NFTs explained

nfts explained

What are NFTs and why are some worth millions?

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What is an NFT?

NFT stands for non-fungible token.

In economics, a fungible asset is something with units that can be readily interchanged – like money.

With money, you can swap a ₹10 note for two ₹5 notes and it will have the same value.

However, if something is non-fungible, this is impossible – it means it has unique properties so it cannot be interchanged with something else.

It could be a house, or a painting such as the Mona Lisa, which is one of a kind. You can take a photo of the painting or buy a print but there will only ever be the one original painting.

NFTs are “one-of-a-kind” assets in the digital world that can be bought and sold like any other piece of property, but they have no tangible form of their own.

The digital tokens can be thought of as certificates of ownership for virtual or physical assets.

How do NFTs work?

Traditional works of art such as paintings are valuable because they are one of a kind.

But digital files can be easily and endlessly duplicated.

With NFTs, artwork can be “tokenised” to create a digital certificate of ownership that can be bought and sold.

As with crypto-currency, a record of who owns what is stored on a shared ledger known as the blockchain.

The records cannot be forged because the ledger is maintained by thousands of computers around the world.

NFTs can also contain smart contracts that may give the artist, for example, a cut of any future sale of the token.

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What’s stopping people from copying digital art?

Nothing. Millions of people have seen Beeple’s art that sold for $69m and the image has been copied and shared countless times.

In many cases, the artist even retains the copyright ownership of their work, so they can continue to produce and sell copies.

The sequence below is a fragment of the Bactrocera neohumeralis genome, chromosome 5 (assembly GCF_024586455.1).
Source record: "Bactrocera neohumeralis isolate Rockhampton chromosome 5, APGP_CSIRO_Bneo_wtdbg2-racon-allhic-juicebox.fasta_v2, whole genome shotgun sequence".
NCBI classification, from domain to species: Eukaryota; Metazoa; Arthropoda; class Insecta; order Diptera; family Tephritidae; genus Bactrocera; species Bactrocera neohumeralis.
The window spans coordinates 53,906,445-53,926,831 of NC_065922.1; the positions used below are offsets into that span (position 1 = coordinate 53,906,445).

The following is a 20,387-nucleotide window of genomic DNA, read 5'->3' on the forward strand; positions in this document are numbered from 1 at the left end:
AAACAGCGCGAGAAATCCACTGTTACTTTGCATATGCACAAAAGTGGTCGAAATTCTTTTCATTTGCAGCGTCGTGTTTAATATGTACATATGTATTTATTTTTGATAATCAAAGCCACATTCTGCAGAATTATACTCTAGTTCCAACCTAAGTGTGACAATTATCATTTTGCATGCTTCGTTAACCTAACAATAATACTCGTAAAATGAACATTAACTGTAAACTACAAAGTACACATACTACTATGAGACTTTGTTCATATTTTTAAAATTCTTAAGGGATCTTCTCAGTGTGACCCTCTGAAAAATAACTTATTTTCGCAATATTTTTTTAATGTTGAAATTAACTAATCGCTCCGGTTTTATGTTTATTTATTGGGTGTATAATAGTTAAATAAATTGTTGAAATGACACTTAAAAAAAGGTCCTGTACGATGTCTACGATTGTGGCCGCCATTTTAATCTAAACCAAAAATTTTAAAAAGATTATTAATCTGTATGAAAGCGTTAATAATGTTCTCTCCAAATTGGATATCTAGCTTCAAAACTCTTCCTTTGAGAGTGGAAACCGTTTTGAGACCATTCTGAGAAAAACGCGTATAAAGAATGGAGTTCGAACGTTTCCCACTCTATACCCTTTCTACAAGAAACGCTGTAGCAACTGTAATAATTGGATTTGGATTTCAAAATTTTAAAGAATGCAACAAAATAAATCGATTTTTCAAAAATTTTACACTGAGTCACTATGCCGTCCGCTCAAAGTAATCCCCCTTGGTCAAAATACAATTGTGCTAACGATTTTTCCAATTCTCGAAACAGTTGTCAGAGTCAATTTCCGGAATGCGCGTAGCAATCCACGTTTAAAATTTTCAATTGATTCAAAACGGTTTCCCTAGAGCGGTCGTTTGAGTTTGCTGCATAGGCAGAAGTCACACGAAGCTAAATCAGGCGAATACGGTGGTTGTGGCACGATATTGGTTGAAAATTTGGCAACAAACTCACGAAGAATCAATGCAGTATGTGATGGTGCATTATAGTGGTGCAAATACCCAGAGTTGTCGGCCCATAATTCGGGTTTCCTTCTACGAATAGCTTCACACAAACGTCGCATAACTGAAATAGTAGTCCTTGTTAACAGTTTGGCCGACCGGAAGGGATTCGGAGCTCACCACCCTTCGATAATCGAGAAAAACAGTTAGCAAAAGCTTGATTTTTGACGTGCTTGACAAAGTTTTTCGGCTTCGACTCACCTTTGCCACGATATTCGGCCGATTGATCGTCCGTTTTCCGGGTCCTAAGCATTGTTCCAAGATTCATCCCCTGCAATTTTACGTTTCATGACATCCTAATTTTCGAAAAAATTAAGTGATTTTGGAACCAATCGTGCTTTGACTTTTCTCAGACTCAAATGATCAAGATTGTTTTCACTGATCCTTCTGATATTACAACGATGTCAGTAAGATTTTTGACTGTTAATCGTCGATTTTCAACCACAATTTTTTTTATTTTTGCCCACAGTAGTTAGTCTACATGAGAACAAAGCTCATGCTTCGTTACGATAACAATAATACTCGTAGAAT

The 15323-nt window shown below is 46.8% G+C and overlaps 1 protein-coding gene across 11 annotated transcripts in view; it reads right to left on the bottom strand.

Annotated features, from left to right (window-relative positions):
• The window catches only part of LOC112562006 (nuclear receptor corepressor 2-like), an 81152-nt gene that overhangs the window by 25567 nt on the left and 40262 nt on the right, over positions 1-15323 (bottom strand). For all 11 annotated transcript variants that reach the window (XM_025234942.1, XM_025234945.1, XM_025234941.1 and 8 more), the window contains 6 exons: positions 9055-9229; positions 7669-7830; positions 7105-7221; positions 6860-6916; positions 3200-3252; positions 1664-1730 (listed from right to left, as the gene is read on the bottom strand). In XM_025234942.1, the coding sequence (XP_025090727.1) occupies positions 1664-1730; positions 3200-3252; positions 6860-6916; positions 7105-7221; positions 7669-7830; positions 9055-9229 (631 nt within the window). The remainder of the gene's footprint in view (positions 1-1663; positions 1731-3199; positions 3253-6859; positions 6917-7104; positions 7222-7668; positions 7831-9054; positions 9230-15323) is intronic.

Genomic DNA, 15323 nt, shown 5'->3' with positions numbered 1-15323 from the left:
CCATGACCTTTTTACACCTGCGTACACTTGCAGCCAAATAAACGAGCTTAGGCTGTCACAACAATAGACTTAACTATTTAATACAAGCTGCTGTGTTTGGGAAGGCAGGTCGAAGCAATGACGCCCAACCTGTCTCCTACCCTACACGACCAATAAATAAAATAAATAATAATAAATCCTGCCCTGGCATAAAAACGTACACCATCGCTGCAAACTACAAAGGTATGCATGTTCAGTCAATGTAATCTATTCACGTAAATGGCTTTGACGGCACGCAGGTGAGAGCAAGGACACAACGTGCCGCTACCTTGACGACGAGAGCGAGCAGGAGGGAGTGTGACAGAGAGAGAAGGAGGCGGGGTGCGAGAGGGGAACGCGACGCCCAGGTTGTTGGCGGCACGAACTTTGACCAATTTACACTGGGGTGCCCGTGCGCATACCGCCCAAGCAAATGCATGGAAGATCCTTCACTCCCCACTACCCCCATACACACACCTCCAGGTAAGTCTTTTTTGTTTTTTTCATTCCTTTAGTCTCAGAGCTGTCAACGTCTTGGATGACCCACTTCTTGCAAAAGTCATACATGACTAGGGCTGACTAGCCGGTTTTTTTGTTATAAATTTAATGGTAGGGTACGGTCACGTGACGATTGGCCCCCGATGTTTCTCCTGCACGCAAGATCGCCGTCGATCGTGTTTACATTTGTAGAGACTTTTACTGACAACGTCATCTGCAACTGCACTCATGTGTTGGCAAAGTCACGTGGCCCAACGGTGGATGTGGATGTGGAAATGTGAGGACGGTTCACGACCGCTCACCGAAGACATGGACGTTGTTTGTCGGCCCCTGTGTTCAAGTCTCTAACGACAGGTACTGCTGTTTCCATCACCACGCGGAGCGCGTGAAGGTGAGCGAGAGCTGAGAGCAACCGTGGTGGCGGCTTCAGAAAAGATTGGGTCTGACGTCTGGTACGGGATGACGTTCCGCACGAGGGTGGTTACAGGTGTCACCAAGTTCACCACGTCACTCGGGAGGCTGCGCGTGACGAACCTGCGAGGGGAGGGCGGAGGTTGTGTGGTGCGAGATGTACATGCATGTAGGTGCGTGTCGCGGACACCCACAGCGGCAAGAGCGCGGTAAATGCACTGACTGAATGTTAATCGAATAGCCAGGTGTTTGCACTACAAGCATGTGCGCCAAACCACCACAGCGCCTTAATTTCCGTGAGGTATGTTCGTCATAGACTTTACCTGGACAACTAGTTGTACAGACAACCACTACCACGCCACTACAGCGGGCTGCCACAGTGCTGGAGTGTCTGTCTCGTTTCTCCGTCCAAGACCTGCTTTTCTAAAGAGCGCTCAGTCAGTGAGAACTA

But the buyer of the NFT owns a “token” that proves they own the “original” work.

Some people compare it to buying an autographed print.

nfts explained

How much are NFTs worth?

In theory, anybody can tokenise their work to sell as an NFT but interest has been fuelled by recent headlines of multi-million-dollar sales.

On 19 February, an animated Gif of Nyan Cat – a 2011 meme of a flying pop-tart cat – sold for more than $500,000.

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Nyan Cat

A few weeks later, musician Grimes sold some of her digital art for more than $6m.

It is not just art that is tokenised and sold. Twitter’s founder Jack Dorsey has promoted an NFT of the first-ever tweet, with bids hitting $2.5m.

Christie’s sale of an NFT by digital artist Beeple for $69m set a new record for digital art.

beeple's collage nft
Beeple’s collage, Everydays: The First 5000 Days, sold at Christie’s

But as with crypto-currencies, there are concerns about the environmental impact of maintaining the blockchain.

So every NFT is unique?

In the boring, technical sense, every NFT is a unique token on the blockchain. But, unlike Van Gogh, where there is only one definitive actual piece, it may also be as a trading card, with 50 or hundreds of numbered copies of the same artwork.

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People are paying millions of dollars for tokens?

Yes. It’s as wild as it sounds.

Well, that’s part of what makes NFTs so messy. Some people treat them like they’re the future of fine art collecting (read: as a playground for the mega-rich), and some people treat them like Pokémon cards (where they’re accessible to normal people but also a playground for the mega-rich). Speaking of Pokémon cards, Logan Paul just sold some NFTs.

logan paul nft
NFTs of a Logan Paul Pokémon card.

Yeah, he sold NFT video clips, which are just clips from a video you can watch on YouTube anytime you want, for up to $20,000. He also sold NFTs of a Logan Paul Pokémon card.

Where to look?

There are several marketplaces that have popped up around NFTs, which allow people to buy and sell. These include OpenSea, Rarible, and Grimes’ choice, Nifty Gateway, but there are plenty of others.

Is this just a bubble?

A day before his record-breaking auction, Beeple – whose real name is Mike Winkelmann – told the BBC: “I actually do think there will be a bubble, to be quite honest.

“And I think we could be in that bubble right now.”

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